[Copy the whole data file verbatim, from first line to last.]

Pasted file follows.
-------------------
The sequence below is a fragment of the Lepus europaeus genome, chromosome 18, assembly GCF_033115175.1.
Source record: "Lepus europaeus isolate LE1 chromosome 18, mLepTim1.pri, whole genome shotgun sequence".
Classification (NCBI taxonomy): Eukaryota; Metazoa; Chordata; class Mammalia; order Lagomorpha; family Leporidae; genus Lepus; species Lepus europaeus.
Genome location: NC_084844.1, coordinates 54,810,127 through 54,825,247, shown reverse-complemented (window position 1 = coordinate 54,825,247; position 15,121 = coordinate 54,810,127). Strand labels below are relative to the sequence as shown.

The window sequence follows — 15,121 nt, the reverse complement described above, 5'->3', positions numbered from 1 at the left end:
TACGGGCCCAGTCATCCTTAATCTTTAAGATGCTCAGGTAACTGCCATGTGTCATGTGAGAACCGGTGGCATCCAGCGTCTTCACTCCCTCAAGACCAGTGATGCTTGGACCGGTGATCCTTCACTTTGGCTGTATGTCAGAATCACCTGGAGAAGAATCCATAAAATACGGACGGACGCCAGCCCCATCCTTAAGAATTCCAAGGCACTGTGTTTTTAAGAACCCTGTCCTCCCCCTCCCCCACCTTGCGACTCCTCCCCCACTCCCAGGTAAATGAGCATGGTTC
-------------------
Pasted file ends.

The sequence below is a fragment of the Lepus europaeus genome, chromosome 18, assembly GCF_033115175.1.
Source record: "Lepus europaeus isolate LE1 chromosome 18, mLepTim1.pri, whole genome shotgun sequence".
Classification (NCBI taxonomy): Eukaryota; Metazoa; Chordata; class Mammalia; order Lagomorpha; family Leporidae; genus Lepus; species Lepus europaeus.
Genome location: NC_084844.1, coordinates 54,810,127 through 54,825,247, shown reverse-complemented (window position 1 = coordinate 54,825,247; position 15,121 = coordinate 54,810,127). Strand labels below are relative to the sequence as shown.

The window sequence follows — 15,121 nt, the reverse complement described above, 5'->3', positions numbered from 1 at the left end:
TACGGGCCCAGTCATCCTTAATCTTTAAGATGCTCAGGTAACTGCCATGTGTCATGTGAGAACCGGTGGCATCCAGCGTCTTCACTCCCTCAAGACCAGTGATGCTTGGACCGGTGATCCTTCACTTTGGCTGTATGTCAGAATCACCTGGAGAAGAATCCATAAAATACGGACGGACGCCAGCCCCATCCTTAAGAATTCCAAGGCACTGTGTTTTTAAGAACCCTGTCCTCCCCCTCCCCCACCTTGCGACTCCTCCCCCACTCCCAGGTAAATGAGCATGGTTC